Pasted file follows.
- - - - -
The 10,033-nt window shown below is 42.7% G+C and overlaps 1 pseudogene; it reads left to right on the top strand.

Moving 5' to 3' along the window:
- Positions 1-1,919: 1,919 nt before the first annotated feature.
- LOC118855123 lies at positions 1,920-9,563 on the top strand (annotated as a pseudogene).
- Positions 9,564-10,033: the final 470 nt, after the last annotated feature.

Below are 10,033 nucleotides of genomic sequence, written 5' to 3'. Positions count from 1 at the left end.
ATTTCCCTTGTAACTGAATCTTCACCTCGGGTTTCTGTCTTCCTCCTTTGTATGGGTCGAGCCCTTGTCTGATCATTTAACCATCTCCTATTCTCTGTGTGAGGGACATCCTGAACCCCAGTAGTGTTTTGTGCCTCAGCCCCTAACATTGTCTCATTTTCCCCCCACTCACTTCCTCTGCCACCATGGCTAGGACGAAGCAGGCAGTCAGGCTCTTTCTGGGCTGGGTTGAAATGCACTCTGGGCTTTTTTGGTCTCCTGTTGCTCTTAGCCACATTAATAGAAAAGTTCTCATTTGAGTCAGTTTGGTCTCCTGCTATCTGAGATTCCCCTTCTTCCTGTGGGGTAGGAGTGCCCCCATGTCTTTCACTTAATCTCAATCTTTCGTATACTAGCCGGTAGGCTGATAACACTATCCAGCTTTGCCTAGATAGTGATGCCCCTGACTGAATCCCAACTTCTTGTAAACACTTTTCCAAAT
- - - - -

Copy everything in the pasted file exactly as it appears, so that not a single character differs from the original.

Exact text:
The 10,033-nt window shown below is 42.7% G+C and overlaps 1 pseudogene; it reads left to right on the top strand.

Moving 5' to 3' along the window:
- Positions 1-1,919: 1,919 nt before the first annotated feature.
- LOC118855123 lies at positions 1,920-9,563 on the top strand (annotated as a pseudogene).
- Positions 9,564-10,033: the final 470 nt, after the last annotated feature.

Below are 10,033 nucleotides of genomic sequence, written 5' to 3'. Positions count from 1 at the left end.
ATTTCCCTTGTAACTGAATCTTCACCTCGGGTTTCTGTCTTCCTCCTTTGTATGGGTCGAGCCCTTGTCTGATCATTTAACCATCTCCTATTCTCTGTGTGAGGGACATCCTGAACCCCAGTAGTGTTTTGTGCCTCAGCCCCTAACATTGTCTCATTTTCCCCCCACTCACTTCCTCTGCCACCATGGCTAGGACGAAGCAGGCAGTCAGGCTCTTTCTGGGCTGGGTTGAAATGCACTCTGGGCTTTTTTGGTCTCCTGTTGCTCTTAGCCACATTAATAGAAAAGTTCTCATTTGAGTCAGTTTGGTCTCCTGCTATCTGAGATTCCCCTTCTTCCTGTGGGGTAGGAGTGCCCCCATGTCTTTCACTTAATCTCAATCTTTCGTATACTAGCCGGTAGGCTGATAACACTATCCAGCTTTGCCTAGATAGTGATGCCCCTGACTGAATCCCAACTTCTTGTAAACACTTTTCCAAAT